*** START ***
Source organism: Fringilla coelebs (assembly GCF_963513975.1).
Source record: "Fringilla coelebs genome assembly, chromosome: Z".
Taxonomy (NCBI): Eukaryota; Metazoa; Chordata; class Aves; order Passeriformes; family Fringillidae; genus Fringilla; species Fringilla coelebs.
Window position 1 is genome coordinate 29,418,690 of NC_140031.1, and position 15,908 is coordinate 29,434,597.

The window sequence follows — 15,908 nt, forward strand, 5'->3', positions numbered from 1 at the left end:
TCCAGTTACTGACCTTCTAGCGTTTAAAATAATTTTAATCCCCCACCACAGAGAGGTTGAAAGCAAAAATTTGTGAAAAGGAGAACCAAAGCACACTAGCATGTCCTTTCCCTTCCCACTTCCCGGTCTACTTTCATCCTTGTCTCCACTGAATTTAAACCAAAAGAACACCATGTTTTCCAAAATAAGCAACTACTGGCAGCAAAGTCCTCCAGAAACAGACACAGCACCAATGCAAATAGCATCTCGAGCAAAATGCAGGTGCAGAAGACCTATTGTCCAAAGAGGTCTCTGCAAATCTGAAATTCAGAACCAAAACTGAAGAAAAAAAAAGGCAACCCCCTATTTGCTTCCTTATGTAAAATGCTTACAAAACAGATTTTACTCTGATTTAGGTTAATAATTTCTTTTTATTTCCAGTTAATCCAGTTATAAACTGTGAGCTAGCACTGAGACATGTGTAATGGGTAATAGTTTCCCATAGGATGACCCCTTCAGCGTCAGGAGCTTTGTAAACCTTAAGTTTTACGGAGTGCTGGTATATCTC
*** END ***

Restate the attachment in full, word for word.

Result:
Source organism: Fringilla coelebs (assembly GCF_963513975.1).
Source record: "Fringilla coelebs genome assembly, chromosome: Z".
Taxonomy (NCBI): Eukaryota; Metazoa; Chordata; class Aves; order Passeriformes; family Fringillidae; genus Fringilla; species Fringilla coelebs.
Window position 1 is genome coordinate 29,418,690 of NC_140031.1, and position 15,908 is coordinate 29,434,597.

The window sequence follows — 15,908 nt, forward strand, 5'->3', positions numbered from 1 at the left end:
TCCAGTTACTGACCTTCTAGCGTTTAAAATAATTTTAATCCCCCACCACAGAGAGGTTGAAAGCAAAAATTTGTGAAAAGGAGAACCAAAGCACACTAGCATGTCCTTTCCCTTCCCACTTCCCGGTCTACTTTCATCCTTGTCTCCACTGAATTTAAACCAAAAGAACACCATGTTTTCCAAAATAAGCAACTACTGGCAGCAAAGTCCTCCAGAAACAGACACAGCACCAATGCAAATAGCATCTCGAGCAAAATGCAGGTGCAGAAGACCTATTGTCCAAAGAGGTCTCTGCAAATCTGAAATTCAGAACCAAAACTGAAGAAAAAAAAAGGCAACCCCCTATTTGCTTCCTTATGTAAAATGCTTACAAAACAGATTTTACTCTGATTTAGGTTAATAATTTCTTTTTATTTCCAGTTAATCCAGTTATAAACTGTGAGCTAGCACTGAGACATGTGTAATGGGTAATAGTTTCCCATAGGATGACCCCTTCAGCGTCAGGAGCTTTGTAAACCTTAAGTTTTACGGAGTGCTGGTATATCTC